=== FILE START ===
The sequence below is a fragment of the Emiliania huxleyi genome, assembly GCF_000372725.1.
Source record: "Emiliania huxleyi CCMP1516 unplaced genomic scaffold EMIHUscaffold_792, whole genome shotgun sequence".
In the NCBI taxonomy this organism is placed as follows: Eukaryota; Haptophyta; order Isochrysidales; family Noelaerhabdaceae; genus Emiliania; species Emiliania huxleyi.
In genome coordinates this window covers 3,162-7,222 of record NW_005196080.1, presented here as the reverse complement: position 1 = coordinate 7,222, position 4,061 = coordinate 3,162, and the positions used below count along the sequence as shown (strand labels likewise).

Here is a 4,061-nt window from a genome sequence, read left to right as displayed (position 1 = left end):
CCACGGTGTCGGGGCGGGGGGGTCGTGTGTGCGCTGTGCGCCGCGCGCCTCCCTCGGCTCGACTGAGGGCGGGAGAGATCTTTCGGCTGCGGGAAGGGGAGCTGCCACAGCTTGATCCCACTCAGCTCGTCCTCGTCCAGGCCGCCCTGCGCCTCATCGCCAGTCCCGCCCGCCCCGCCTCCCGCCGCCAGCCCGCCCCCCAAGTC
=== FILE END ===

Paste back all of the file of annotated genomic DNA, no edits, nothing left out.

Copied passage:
The sequence below is a fragment of the Emiliania huxleyi genome, assembly GCF_000372725.1.
Source record: "Emiliania huxleyi CCMP1516 unplaced genomic scaffold EMIHUscaffold_792, whole genome shotgun sequence".
In the NCBI taxonomy this organism is placed as follows: Eukaryota; Haptophyta; order Isochrysidales; family Noelaerhabdaceae; genus Emiliania; species Emiliania huxleyi.
In genome coordinates this window covers 3,162-7,222 of record NW_005196080.1, presented here as the reverse complement: position 1 = coordinate 7,222, position 4,061 = coordinate 3,162, and the positions used below count along the sequence as shown (strand labels likewise).

Here is a 4,061-nt window from a genome sequence, read left to right as displayed (position 1 = left end):
CCACGGTGTCGGGGCGGGGGGGTCGTGTGTGCGCTGTGCGCCGCGCGCCTCCCTCGGCTCGACTGAGGGCGGGAGAGATCTTTCGGCTGCGGGAAGGGGAGCTGCCACAGCTTGATCCCACTCAGCTCGTCCTCGTCCAGGCCGCCCTGCGCCTCATCGCCAGTCCCGCCCGCCCCGCCTCCCGCCGCCAGCCCGCCCCCCAAGTC